CW: Sure, and Anne would have exhibited it as a photograph because it was made with a camera and it is a photograph. But Uta chose to present it in a more painterly fashion. It's very abstract - this was when Uta was dropping out the foreground and just photographing the blurry background. She would have a person sit in; she would focus on the person and then she would make the person leave the image. The image would be just the blurred background with no person in the place where the person would be. It's the size of a large painting - 6x6 feet or thereabouts. So, there again, that's sort of the beginning of that object making idea. I'm not sure if it's a trend. I think when people talk about trends they are narrowing a field down. I mean, there will always be documentary photography given the ultimate size of the piece - well, something I thought was rather large ends up being 5x7 and other times I thought something was fairly intimate... I chose to put a video in even though this was supposedly a photography competition - all the regulations were in the sort of purview of photography, not the moving image.
RR: Why would it even be an issue? One of your definitions of photography is that it is a medium which can be replicated, the image can be replicated over and over again. Today, to send someone a video, you know, you don't even have to send it - you post it on the Internet.
CW: Right, and you can do it on Facebook. You can do it on YouTube. You can do it in many ways - so when someone poses the question, "What are the trends?" I would say the thing most affecting photography is the ability for anybody to do it. It's always been possible for anybody to do it since World War II basically, but now literally anybody - a child with a cell phone - anybody with the ability to transmit the image can make a video and so I find that the other thing that's happening is that photography is getting more and more personal. It's generally about me. It's always been a person making the image, but usually the image was of interest to the person, but not about the person. Now, I find that most of the stuff I see by young people is about them. It's about their family; it's about their life; it's about their love or their hate, their self-loathing, their body.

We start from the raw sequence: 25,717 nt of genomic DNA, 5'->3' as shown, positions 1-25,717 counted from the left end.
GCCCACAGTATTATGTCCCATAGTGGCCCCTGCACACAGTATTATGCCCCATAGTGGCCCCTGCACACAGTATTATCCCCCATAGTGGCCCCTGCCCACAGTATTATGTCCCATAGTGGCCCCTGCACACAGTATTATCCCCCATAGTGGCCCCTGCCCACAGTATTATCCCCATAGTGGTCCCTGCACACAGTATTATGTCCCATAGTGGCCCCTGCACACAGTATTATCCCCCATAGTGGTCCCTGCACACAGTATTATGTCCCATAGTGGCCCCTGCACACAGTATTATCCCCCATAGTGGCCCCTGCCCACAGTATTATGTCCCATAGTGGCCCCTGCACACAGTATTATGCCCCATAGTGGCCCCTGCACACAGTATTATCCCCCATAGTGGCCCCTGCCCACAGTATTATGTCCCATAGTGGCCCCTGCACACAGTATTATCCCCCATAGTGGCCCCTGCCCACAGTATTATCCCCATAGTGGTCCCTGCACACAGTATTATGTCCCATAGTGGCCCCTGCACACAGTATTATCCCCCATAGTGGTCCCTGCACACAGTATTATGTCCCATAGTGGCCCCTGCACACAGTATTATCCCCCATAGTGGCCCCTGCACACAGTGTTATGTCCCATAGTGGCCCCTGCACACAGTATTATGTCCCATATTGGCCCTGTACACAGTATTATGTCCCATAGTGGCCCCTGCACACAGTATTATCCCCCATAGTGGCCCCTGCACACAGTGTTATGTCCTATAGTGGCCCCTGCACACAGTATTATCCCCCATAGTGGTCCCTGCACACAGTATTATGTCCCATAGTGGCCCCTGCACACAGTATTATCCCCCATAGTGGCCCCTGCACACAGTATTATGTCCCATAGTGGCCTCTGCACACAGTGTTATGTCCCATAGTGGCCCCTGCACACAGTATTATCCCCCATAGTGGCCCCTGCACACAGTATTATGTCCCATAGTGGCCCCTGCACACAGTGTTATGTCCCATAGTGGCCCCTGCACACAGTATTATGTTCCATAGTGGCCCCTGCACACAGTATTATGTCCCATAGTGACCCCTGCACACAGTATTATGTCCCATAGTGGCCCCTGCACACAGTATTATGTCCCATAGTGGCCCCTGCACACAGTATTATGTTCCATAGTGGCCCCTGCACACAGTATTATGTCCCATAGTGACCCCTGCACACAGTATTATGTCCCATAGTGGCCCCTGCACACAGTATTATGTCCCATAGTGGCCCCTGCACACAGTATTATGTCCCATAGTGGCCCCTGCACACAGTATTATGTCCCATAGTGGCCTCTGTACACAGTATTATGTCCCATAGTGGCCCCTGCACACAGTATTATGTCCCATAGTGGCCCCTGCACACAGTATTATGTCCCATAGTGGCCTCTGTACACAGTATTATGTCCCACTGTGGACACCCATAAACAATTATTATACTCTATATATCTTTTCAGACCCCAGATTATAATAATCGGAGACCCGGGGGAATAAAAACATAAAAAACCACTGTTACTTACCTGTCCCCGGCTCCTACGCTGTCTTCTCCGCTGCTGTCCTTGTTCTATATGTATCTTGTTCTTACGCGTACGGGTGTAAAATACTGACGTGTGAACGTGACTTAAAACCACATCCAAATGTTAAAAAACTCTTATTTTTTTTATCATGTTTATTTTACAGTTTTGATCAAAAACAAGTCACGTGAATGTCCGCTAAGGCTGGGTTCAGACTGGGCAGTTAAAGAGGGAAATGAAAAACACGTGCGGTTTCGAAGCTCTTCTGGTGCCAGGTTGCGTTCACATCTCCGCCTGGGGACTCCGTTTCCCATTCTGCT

RR: I would like your thoughts on one of the things I'm curious about with all the digital stuff - a photographer no longer really needs to know about lighting because that all can be adjusted on a computer. They don't need to learn, no longer need to know about printing in a darkroom because that all can be adjusted. For example, a photographer who has to take 500 images to get two, I would say doesn't have a trained eye to know what a good image is - unless you are Richard Misrach, who is indiscriminately shooting on purpose.
CW: Or you're a war photographer, or you're in a situation of extreme duress. I do know Richard Misrach frankly admits that when he was doing the Katrina pictures, he was taking 1000